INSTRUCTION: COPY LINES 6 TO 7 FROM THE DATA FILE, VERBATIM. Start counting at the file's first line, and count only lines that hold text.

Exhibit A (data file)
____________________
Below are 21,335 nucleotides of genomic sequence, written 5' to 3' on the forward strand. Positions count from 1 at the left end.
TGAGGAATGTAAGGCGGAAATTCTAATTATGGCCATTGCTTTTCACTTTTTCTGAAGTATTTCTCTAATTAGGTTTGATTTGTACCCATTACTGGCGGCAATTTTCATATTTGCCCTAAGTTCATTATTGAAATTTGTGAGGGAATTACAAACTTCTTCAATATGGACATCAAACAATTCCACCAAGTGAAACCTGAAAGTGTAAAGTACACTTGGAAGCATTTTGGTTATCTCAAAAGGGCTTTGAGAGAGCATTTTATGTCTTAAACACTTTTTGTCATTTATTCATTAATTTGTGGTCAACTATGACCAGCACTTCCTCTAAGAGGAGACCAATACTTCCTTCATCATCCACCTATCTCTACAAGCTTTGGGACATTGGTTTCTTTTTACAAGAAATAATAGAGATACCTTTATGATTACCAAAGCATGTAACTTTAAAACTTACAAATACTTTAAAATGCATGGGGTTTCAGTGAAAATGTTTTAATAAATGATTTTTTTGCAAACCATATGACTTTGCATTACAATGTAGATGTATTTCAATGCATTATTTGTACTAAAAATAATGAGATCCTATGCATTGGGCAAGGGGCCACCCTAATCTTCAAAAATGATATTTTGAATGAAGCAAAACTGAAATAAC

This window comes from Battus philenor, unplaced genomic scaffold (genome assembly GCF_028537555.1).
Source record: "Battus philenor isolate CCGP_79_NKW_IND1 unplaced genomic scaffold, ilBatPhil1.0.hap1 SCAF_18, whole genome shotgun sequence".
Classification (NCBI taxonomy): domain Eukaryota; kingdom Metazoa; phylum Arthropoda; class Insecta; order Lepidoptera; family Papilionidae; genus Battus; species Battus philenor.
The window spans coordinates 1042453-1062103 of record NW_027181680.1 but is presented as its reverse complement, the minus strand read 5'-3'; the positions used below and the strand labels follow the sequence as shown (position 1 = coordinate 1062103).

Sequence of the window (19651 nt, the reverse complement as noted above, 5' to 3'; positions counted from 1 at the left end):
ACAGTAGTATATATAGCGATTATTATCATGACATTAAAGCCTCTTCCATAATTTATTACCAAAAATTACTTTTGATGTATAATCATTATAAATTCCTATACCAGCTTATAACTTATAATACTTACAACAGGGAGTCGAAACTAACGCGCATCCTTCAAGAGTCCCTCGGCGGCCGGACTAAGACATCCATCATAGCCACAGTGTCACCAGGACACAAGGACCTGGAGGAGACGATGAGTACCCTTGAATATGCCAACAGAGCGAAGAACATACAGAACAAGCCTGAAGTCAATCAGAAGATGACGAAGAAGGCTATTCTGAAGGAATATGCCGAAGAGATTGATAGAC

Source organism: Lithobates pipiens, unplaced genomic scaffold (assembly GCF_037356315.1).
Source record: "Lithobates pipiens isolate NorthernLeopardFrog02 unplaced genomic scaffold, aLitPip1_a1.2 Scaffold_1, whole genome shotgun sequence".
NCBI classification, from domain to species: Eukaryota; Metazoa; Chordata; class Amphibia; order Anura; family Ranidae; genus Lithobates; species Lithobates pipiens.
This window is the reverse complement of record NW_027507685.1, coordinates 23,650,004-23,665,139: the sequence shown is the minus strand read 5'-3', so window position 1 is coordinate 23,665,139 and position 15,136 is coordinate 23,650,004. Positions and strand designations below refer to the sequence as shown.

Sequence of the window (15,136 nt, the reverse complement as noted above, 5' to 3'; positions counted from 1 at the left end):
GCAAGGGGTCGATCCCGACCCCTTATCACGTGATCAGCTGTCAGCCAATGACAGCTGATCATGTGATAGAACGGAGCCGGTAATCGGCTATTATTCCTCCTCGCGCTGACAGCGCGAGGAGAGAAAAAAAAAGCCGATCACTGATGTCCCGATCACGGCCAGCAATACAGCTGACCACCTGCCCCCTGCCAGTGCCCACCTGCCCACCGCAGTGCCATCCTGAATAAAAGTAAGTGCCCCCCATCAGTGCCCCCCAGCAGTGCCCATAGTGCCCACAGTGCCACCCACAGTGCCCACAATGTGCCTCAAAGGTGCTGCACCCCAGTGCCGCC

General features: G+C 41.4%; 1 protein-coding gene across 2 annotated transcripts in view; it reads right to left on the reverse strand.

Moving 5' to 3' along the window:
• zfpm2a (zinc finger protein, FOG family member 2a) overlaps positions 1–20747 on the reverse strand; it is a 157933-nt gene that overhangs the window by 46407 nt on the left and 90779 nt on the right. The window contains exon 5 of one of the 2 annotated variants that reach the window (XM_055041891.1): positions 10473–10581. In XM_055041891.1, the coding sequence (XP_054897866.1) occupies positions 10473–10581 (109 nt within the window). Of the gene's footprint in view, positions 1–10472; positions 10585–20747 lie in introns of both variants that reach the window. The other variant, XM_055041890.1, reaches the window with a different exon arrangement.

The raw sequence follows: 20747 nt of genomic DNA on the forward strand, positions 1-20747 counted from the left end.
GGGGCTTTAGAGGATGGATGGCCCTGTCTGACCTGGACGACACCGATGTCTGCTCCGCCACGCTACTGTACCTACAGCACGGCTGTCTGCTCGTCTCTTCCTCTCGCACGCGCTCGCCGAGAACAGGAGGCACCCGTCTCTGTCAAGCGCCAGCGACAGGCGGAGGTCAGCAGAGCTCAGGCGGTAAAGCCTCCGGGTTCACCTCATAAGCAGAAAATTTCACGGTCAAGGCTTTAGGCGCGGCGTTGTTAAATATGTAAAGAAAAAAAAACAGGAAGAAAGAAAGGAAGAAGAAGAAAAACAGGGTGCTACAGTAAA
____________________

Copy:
The window spans coordinates 1042453-1062103 of record NW_027181680.1 but is presented as its reverse complement, the minus strand read 5'-3'; the positions used below and the strand labels follow the sequence as shown (position 1 = coordinate 1062103).

Sequence of the window (19651 nt, the reverse complement as noted above, 5' to 3'; positions counted from 1 at the left end):